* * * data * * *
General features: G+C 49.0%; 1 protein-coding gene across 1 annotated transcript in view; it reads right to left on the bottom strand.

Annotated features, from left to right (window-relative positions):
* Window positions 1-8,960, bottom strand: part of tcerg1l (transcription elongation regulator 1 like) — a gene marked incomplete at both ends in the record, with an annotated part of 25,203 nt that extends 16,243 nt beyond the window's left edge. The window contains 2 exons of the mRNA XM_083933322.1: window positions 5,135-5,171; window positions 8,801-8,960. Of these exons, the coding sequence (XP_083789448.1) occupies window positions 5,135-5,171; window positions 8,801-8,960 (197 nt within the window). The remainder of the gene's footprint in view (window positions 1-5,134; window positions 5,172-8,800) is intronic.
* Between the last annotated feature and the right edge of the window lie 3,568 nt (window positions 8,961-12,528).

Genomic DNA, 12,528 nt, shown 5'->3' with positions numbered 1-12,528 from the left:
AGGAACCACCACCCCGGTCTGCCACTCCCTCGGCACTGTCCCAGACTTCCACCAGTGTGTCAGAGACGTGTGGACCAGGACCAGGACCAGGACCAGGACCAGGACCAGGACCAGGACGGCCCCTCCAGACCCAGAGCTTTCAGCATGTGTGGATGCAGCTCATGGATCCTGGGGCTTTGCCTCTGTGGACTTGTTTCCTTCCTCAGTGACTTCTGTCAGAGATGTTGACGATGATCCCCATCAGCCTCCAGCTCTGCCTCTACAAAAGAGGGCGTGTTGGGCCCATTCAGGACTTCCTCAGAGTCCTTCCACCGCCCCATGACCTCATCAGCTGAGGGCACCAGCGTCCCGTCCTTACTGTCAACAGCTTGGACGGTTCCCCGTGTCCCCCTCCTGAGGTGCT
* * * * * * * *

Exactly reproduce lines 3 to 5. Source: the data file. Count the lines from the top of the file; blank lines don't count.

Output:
* Window positions 1-8,960, bottom strand: part of tcerg1l (transcription elongation regulator 1 like) — a gene marked incomplete at both ends in the record, with an annotated part of 25,203 nt that extends 16,243 nt beyond the window's left edge. The window contains 2 exons of the mRNA XM_083933322.1: window positions 5,135-5,171; window positions 8,801-8,960. Of these exons, the coding sequence (XP_083789448.1) occupies window positions 5,135-5,171; window positions 8,801-8,960 (197 nt within the window). The remainder of the gene's footprint in view (window positions 1-5,134; window positions 5,172-8,800) is intronic.
* Between the last annotated feature and the right edge of the window lie 3,568 nt (window positions 8,961-12,528).

Genomic DNA, 12,528 nt, shown 5'->3' with positions numbered 1-12,528 from the left: